The 48th Annual Department of Medicine Research Symposium brought together clinicians and scientists on the 11th and 12th October 2023 for an impressive showcase of research work conducted within the department. This year’s event was hosted for the first time in the newly opened wing of the UCT Neuroscience Institute, with the wide, open space of the canteen area proving very conducive for engagement among all stakeholders across the two days. “Science for Health” was the chosen theme for the 2023 meeting, and the Head of Department, Professor Ntobeko Ntusi, gave the opening address to a fully packed auditorium, praising the diverse representation across all divisions for the event. Professor Glenda Gray delivered the Bongani Mayosi Lecture, titled "The quest to find an HIV vaccine’’, highlighting the challenges faced and successes achieved in this pursuit, 40 years on, after the discovery of HIV as the etiological agent of AIDS.

Research presentations from over 50 submitted abstracts across 15 divisions and research groups from the department were delivered over the two days, in either poster or oral format. A mini-symposium centered on ‘science for health in the community’ saw Dr Anastasia Koch provide a narrative of the progress achieved by Eh!Woza, a scientific activism group raising awareness about TB and SA biomedical research, underlining the importance of public engagement as essential science. The professional, administrative and support staff (PASS) representatives, led by Dr Amy Ward also provided a narrative of the work done at their level in the dissemination of valuable information within the broader community. One of the highlights of the symposium, the Dragon’s Den, pitted three very determined woman scientists, passionately pleading their case to win the R50 000 on offer to further their research. Carmelitha Abrahams from the Cape Heart Institute scooped the top prize with her talk focused on a multi-omics approach in cardioprotection research.

Professor Wendy Spearman and Professor Mashiko Setshedi respectively delivered highlights from the Divisions of Hepatology and Gastroenterology. The Jack Brock Lecture drew the curtain on the first day of the symposium. In her talk for the occasion, Professor Lebo Gafane-Matemane gave a comprehensive account of hypertension in Africa, taking those in attendance on a tour of factors influencing the condition, from race to social determinants, and making it clear that we need to do more to break the status quo to prevent a worsening of non-communicable diseases epidemics in the country.

The sustained high level of enthusiasm on the second day of the symposium was clear to see. A mini-symposium on Transplant Medicine was on the agenda, with Professor Greg Calligaro providing an account on breakthrough advances and future horizons in lung transplantation. Associate Professor Estelle Verburgh highlighted priorities to be set for bone marrow transplantation in the era of cell and gene therapy. Dr Zunaid Barday talked about ABO incompatible kidney transplantation. This year’s debate opposed Professor Sudesh Sivarasu, who provided the argument for AI being the future of medicine, against Professor Jonny Peters who made his case warning against the broad use of the technology. They both kept the audience thoroughly entertained, and it looked like a majority in attendance maintained their stance for AI in medical translation at the end of this battle of minds.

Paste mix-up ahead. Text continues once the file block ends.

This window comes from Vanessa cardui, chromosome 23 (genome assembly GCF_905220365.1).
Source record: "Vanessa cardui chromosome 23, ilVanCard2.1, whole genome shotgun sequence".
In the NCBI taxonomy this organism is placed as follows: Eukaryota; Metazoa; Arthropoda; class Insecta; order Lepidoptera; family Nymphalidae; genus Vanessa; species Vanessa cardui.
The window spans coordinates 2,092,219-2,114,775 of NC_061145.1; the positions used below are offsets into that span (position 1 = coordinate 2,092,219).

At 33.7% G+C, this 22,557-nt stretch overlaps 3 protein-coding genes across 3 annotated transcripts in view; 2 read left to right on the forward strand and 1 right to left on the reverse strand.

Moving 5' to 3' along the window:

Professor Charles Shey Wiysonge, Regional Adviser, Immunisation, WHO Regional Office for Africa, provided a snapshot of state-of-affairs regarding immunisation in Africa following the COVID‐19 pandemic. Professor Richard Chaisson, Professor of Medicine, Epidemiology, and International Health and Director of the Johns Hopkins University Center for Tuberculosis Research was the special guest for the 2023 symposium, and invited to give the Bernard Pimstone Lecture. During his talk, titled:  ‘TB Elimination: Tilting at Windmills?’, Professor Chaisson highlighted progress made over the decades and the challenges that remain on the different strategies for the prevention and treatment of TB

The two-day symposium ended with a word of thanks by Professor Ntobeko Ntusi and announcement of various prizes. Research awardees were: Michelle Mukonyora (Science Graphical abstract), Alex Scott (Clinical Graphical abstract), Candice Bonaconsa (Science Oral abstract), Richard van Zyl-Smit & Rephaim Mpofu (Clinical Oral abstract), Ying Zhao (best abstract from a full time clinician, a prize named in honour of Professor Bongani Mayosi) and the inaugural best represented division shield went to the Division of Dermatology.

"Leading with Excellence"

Department of Medicine